• 6 racks of baby back ribs
  • 4 whole chickens
  • 4 lbs of salmon
Now I'm all hungry. More later.

Wednesday, March 12, 2008


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Monday, March 10, 2008

How are you getting ready?

Are you stoked? Are you ready?

I'm stoked, very stoked. I think about this trip all the time. Probably to the point where Sue and Fred are getting sick of hearing about it. :-)

But am I ready? No, not really. My goal is to be able to paddle out into a monster swell on the first day there. Ambitious, but that's what goals are all about. To get there I need to get the muscles, lungs, and back into shape. The lungs should be doable; I love riding my roadbike and Sue got me some cold-weather gear for Christmas, so it's just a question of getting out there and doing it. We've switched the clocks so there's daylight available.

Getting the arms and lats back into shape, is going to be tougher but still doable. I've got a beat-up old universal gym in the garage that cost me all of $10 on craigslist; I guess I need to dust that thing off and get on it.

My back though, that's going to take some work. Riding my bike usually helps; that repetitive leg motion seems to help straighten things out. But I think I may need to get back to the chiropractor again. It has helped in the past, but I usually quit when things start feeling better. The problem is that it never really 'fixes' my back, just allevaites the pain after a while. Once I quit going, it gradually comes back again.

Would that have me ready? Probably. Modifying the grayish hue that my body takes on during the PNW winter would also be a good idea, but will have to wait for better weather. And even then I'll have to salve myself with SPF 100 to stay out in the surf very long.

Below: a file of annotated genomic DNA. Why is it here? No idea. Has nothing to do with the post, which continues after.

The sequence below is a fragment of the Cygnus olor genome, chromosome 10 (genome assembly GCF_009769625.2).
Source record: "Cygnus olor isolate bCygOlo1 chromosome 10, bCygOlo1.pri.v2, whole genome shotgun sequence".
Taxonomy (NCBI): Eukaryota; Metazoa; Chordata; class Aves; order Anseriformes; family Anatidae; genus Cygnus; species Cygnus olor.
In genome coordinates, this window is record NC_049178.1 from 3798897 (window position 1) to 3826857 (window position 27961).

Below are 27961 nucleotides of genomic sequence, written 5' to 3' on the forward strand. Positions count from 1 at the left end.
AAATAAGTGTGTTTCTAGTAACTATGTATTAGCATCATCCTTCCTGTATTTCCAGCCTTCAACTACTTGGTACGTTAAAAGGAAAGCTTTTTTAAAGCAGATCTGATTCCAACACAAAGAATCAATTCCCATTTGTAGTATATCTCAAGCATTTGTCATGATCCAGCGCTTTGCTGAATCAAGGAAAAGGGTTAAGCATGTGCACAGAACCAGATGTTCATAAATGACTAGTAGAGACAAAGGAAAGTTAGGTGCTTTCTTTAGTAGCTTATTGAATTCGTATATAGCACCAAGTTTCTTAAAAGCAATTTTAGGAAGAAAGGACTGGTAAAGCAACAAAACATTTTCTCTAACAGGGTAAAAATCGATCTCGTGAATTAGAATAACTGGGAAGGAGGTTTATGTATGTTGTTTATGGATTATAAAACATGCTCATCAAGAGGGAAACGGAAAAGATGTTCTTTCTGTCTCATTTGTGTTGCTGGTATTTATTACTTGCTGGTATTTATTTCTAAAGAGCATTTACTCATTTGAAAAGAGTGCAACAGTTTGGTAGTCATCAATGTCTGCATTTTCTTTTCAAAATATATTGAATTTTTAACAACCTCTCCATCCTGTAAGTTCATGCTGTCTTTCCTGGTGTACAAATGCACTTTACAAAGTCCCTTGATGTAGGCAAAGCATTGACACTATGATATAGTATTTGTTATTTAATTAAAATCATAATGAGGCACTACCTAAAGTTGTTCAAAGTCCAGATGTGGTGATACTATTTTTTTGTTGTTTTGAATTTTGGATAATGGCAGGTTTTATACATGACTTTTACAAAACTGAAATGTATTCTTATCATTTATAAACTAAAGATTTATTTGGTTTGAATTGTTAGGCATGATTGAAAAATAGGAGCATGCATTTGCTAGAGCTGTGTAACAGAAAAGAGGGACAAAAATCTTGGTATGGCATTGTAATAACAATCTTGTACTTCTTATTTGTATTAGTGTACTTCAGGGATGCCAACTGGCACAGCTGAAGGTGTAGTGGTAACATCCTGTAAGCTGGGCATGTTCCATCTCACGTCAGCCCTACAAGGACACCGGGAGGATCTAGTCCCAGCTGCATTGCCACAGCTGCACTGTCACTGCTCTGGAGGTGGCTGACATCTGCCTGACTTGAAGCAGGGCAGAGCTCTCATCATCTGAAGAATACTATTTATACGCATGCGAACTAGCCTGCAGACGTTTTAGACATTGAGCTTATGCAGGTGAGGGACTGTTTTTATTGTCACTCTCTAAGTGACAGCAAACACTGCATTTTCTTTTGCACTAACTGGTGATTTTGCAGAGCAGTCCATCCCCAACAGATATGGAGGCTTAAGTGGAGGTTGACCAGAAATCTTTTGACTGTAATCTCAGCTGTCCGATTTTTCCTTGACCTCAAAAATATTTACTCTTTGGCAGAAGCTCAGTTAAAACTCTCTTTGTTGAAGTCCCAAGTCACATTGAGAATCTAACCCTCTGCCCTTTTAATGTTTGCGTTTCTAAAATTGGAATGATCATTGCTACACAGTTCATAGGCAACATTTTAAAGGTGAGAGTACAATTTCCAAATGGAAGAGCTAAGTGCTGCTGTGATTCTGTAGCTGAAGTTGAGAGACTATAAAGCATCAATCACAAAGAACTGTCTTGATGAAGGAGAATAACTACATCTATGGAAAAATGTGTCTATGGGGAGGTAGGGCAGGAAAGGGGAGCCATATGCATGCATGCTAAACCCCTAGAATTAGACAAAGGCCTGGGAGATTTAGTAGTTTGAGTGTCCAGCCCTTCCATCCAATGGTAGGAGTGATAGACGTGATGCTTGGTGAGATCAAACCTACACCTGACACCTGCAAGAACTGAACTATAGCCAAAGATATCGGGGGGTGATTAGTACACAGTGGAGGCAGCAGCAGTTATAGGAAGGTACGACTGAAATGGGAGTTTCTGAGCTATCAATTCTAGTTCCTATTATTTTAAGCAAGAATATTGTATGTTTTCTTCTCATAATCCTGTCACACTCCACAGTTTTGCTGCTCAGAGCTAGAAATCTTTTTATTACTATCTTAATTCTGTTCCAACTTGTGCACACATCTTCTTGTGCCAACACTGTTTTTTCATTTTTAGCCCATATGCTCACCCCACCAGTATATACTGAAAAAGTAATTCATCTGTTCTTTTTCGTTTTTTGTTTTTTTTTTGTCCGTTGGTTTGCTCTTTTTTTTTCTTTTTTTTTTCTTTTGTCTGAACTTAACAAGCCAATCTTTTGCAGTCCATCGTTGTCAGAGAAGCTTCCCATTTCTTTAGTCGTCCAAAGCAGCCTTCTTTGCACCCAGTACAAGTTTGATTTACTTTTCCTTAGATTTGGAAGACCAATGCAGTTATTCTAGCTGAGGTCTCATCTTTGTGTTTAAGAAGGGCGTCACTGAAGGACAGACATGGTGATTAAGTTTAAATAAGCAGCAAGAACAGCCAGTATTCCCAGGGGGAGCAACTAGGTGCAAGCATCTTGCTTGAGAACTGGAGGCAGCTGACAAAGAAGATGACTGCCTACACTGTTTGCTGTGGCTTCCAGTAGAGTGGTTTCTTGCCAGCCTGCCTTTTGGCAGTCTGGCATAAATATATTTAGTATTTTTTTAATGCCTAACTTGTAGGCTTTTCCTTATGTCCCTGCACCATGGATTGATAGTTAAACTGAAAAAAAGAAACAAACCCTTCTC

So, again I ask... Are you stoked? Are you ready?

Friday, March 07, 2008

Let's get it started

Hey gang. I'm going to start using my old blog to post information about the trip.

If you go into the archives you can reread the 2006 adventure and start dreaming about what's to come. I know I am.

Thursday, March 06, 2008

It's on!

Aloha kakou,

Start marking your calendars; in 4 months the adventure begins!

For you surfers, if you've not yet started training, now would be a good time to get on it. Lat pull downs and tricep presses. A good cardio workout would not be amiss as well, in preparation of some long hold-downs. Guitarists might want to revisit some taro-patch favorites so we're all ready for da kine kani ka pila.

Key dates coming up:
3/6 - If you haven't sent in your deposit check, please do so.
4/6 - First 1/2 of the rental payment due.
5/6 - Other 1/2 of rental payment due.
7/6 - Adventure begins.

Sounds like Dan is planning on bringing a couple of surfboards, I'll be bringing a couple of boogie boards and possibly my guitar, Fred already has a board stashed over there. Anybody else planning on bringing any kine?

Anybody have one place they absolutely *have* to go to eat? I know I've got at least a couple: Breakfast at The Hau Tree Lanai and Lunch at Kua `aina.

Malama pono,
Chris P.